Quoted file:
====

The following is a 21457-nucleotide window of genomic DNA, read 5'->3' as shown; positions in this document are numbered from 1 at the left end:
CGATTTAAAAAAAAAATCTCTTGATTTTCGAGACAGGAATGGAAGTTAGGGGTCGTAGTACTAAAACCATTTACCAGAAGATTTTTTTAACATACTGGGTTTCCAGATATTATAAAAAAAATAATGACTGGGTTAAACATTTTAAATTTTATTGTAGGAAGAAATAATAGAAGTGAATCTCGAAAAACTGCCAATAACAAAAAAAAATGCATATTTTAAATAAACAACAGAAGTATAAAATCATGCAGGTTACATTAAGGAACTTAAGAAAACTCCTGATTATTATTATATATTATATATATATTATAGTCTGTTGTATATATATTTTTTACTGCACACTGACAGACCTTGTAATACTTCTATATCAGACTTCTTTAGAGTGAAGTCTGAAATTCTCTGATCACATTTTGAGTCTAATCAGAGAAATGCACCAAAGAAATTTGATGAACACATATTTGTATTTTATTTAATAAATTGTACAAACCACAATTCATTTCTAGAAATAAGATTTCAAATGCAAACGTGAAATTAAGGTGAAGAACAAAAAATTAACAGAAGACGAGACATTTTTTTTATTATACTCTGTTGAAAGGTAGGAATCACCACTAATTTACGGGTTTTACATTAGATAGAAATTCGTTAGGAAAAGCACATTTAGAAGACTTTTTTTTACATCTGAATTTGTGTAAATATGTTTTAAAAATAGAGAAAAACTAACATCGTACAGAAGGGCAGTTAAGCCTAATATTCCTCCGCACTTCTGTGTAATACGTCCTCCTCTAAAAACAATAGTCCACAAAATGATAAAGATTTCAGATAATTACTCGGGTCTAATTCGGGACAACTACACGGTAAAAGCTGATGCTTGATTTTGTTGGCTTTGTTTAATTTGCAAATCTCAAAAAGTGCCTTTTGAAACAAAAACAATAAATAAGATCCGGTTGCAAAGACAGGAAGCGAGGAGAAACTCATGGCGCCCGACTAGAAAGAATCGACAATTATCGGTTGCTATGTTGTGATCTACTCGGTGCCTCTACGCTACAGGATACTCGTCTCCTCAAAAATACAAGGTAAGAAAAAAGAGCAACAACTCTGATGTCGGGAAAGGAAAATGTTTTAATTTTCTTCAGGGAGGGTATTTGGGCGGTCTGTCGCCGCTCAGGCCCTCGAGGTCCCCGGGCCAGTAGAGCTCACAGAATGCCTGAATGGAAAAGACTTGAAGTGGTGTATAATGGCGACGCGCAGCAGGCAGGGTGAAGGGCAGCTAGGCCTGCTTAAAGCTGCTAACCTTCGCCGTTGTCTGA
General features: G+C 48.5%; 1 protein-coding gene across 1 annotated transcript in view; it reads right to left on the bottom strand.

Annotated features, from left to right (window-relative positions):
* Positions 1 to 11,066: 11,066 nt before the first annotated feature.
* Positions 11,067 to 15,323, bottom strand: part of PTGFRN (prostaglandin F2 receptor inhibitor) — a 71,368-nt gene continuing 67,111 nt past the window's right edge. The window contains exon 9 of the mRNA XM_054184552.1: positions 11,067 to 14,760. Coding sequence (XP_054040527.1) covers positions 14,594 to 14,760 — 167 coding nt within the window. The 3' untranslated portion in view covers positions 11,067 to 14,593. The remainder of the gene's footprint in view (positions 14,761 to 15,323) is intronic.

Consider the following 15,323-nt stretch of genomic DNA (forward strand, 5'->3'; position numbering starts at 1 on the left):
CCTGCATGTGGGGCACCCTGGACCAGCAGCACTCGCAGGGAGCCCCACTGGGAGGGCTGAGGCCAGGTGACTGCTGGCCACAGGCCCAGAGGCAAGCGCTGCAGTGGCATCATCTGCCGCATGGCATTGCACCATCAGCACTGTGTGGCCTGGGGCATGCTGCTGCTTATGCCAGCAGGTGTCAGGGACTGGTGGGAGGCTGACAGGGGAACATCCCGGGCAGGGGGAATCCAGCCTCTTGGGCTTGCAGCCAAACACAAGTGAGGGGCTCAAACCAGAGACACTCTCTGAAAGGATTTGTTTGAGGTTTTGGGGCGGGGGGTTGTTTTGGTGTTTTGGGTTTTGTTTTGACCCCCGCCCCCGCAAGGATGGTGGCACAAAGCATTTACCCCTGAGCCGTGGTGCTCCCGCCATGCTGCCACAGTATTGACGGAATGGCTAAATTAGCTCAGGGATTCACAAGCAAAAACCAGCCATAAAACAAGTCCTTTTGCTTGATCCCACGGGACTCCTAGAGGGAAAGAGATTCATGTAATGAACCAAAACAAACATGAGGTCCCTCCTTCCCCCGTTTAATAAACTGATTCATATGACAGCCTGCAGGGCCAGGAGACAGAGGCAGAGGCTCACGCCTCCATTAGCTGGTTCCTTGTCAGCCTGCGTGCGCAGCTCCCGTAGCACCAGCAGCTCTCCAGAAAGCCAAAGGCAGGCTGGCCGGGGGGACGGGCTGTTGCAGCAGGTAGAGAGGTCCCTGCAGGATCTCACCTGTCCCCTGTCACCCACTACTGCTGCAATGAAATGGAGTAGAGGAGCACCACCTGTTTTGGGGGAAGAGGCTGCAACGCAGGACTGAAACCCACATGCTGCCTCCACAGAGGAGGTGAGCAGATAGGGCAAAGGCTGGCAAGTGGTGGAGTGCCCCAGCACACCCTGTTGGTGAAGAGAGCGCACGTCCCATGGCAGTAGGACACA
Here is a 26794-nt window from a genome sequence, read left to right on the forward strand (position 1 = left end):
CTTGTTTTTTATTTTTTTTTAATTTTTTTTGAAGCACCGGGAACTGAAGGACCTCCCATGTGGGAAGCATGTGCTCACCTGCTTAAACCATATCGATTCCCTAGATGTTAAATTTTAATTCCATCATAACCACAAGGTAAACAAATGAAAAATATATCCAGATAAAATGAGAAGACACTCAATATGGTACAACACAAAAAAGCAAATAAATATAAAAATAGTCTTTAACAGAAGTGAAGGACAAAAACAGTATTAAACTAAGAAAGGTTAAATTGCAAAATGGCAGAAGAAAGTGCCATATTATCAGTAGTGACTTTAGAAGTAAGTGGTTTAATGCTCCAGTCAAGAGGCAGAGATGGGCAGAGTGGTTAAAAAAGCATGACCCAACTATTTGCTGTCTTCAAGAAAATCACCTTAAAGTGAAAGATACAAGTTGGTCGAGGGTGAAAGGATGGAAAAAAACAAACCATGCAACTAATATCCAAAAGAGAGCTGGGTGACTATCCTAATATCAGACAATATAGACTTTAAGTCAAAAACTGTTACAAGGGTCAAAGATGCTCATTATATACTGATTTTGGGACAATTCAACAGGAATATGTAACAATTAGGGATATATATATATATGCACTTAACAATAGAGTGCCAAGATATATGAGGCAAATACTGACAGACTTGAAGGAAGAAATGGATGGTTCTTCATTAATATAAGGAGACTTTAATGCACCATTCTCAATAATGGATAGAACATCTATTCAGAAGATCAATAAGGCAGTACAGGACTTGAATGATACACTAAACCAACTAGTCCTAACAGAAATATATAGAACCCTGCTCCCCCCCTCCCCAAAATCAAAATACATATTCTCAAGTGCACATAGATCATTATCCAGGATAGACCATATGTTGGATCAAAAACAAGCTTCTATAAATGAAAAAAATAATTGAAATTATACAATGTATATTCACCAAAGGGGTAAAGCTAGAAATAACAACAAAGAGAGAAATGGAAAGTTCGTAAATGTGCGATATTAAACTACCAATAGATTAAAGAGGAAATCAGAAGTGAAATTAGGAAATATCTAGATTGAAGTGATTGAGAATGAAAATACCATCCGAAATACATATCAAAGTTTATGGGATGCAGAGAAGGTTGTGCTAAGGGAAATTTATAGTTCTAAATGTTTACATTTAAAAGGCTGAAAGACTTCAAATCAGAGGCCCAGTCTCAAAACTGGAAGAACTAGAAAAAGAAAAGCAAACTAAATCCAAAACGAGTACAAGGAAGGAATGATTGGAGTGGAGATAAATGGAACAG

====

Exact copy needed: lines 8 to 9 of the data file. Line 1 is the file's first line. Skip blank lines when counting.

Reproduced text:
CCTGCATGTGGGGCACCCTGGACCAGCAGCACTCGCAGGGAGCCCCACTGGGAGGGCTGAGGCCAGGTGACTGCTGGCCACAGGCCCAGAGGCAAGCGCTGCAGTGGCATCATCTGCCGCATGGCATTGCACCATCAGCACTGTGTGGCCTGGGGCATGCTGCTGCTTATGCCAGCAGGTGTCAGGGACTGGTGGGAGGCTGACAGGGGAACATCCCGGGCAGGGGGAATCCAGCCTCTTGGGCTTGCAGCCAAACACAAGTGAGGGGCTCAAACCAGAGACACTCTCTGAAAGGATTTGTTTGAGGTTTTGGGGCGGGGGGTTGTTTTGGTGTTTTGGGTTTTGTTTTGACCCCCGCCCCCGCAAGGATGGTGGCACAAAGCATTTACCCCTGAGCCGTGGTGCTCCCGCCATGCTGCCACAGTATTGACGGAATGGCTAAATTAGCTCAGGGATTCACAAGCAAAAACCAGCCATAAAACAAGTCCTTTTGCTTGATCCCACGGGACTCCTAGAGGGAAAGAGATTCATGTAATGAACCAAAACAAACATGAGGTCCCTCCTTCCCCCGTTTAATAAACTGATTCATATGACAGCCTGCAGGGCCAGGAGACAGAGGCAGAGGCTCACGCCTCCATTAGCTGGTTCCTTGTCAGCCTGCGTGCGCAGCTCCCGTAGCACCAGCAGCTCTCCAGAAAGCCAAAGGCAGGCTGGCCGGGGGGACGGGCTGTTGCAGCAGGTAGAGAGGTCCCTGCAGGATCTCACCTGTCCCCTGTCACCCACTACTGCTGCAATGAAATGGAGTAGAGGAGCACCACCTGTTTTGGGGGAAGAGGCTGCAACGCAGGACTGAAACCCACATGCTGCCTCCACAGAGGAGGTGAGCAGATAGGGCAAAGGCTGGCAAGTGGTGGAGTGCCCCAGCACACCCTGTTGGTGAAGAGAGCGCACGTCCCATGGCAGTAGGACACA
Here is a 26794-nt window from a genome sequence, read left to right on the forward strand (position 1 = left end):